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During this course quick-look methods will be expanded on, to include deterministic and probabilistic evaluations. Several various tools will be introduced, such as NMR, image logs, production surveillance, and other special interest devices. LWD and MWD concepts will be discussed and compared to wireline logs. Quality assurance of data and interpretation will be emphasized throughout the week. The physics of measurements along with practical discussions of theory will allow each participant to follow simple procedures for the rapid and accurate interpretation of logs.
The learning objectives for intermediate formation evaluation will include improved estimates of intrinsic reservoir properties, petrophysical analysis for improved saturation predictions, define analysis methods, reservoir compartmentalization, and MDT/RFT data components in reservoir characterization studies. Understanding how dip and image logs are used, as well as using mechanical rock properties will also be covered.
To help participants accomplish the daily learning objectives the will be given hands-on problems and exercises with field examples to reinforce the course instruction.
Deterministic Log Analysis Methods for Reservoir Characterization
The first day of this course will focus on teaching participants about deterministic log analysis methods for reservoir characterization. Specific topics that will be covered include porosity, lithology, and saturation cross plot methods, as well as statistical methods. Log and core calibration for porosity, saturation, and lithology will also be discussed. The day will end with participants learning about core based electrical rock properties, such as formation factor, resistivity index, and excess conductivity.
Shale and Clay Analysis
Day two will focus on shale and clay analysis. Participants will receive a brief overview of shale and clay before the discussion of porosity models. Total porosity and effective porosity analysis methods will be covered, along with shale sand models such as dual-water, Waxman-Smits, and Thomas-Steiber models. Low resistivity – low contrast pay, v-shale, v-clay, quality assurance, and shale sand analysis will also be discussed. Participants will also learn about the pore geometry effects on saturation, porosity, and production. The day will conclude with saturation exercises.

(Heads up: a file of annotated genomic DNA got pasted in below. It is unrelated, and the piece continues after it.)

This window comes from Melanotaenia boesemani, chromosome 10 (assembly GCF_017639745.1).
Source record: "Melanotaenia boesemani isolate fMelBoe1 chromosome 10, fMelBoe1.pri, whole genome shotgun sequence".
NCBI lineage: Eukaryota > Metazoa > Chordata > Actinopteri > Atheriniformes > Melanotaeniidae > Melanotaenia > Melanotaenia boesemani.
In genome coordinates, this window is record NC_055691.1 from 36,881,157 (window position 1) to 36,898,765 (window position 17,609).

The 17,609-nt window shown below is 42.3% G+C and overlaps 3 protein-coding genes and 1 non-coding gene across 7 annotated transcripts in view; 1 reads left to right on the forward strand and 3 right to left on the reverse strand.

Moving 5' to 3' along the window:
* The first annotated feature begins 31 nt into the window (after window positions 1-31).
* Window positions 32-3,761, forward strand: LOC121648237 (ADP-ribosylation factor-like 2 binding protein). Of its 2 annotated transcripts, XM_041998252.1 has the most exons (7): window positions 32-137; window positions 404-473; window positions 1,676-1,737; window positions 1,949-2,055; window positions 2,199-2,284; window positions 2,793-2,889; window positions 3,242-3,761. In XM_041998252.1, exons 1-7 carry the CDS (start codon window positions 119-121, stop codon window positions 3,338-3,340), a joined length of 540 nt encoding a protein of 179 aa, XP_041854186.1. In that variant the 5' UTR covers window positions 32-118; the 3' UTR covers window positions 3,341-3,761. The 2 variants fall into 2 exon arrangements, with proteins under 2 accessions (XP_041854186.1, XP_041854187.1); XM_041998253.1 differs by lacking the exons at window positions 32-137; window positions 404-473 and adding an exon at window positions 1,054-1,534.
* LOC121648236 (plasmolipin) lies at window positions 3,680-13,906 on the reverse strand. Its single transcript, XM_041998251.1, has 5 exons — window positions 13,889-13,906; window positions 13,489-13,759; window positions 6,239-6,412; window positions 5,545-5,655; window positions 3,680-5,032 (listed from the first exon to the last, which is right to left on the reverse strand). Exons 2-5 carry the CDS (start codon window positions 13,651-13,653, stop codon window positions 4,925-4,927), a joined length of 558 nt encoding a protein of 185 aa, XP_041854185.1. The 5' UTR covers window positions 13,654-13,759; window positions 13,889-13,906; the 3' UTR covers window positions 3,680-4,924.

On the third day, participants will learn about core-log integration concepts. Mechanical rock properties and petrophysical rock types will be introduced as interpretation methods. Image logs and the importance of integration to the core, as well as the petrophysical core to log calibration will be discussed. Quality assurance, depositional environments, reservoir characterization application, DSI principles and operations, and examples of mechanical rock properties will also be covered. The day will end with participants learning about the NExT QuickScan method for core-log reservoir evaluation for intrinsic properties.
Reservoir Fluid Gradients and Pressures
Day four will teach participants about reservoir fluid gradients and pressures. MDT/RFT principles and operations will be covered, along with pressure measurement quality control. Participants will have a chance to learn about geopressure and basin analysis, along with MDT and fluid sampling. Reservoir drive and fluid properties will be covered, before participants are given reservoir performance predictive exercises. A practical application of flow units will be introduced to help describe small scale compartmentalization.Day 5
Probabilistic Formation Evaluation and Production Logs
The final day will cover probabilistic formation evaluation and production logs. Mineral models will be introduced along with fundamental methods. The day will end with a detailed well evaluation workshop which will be used to illustrate key learning aspects from the week.
Petrophysicists, geoscientists, and reservoir and petroleum engineers are the intended audience for this course.
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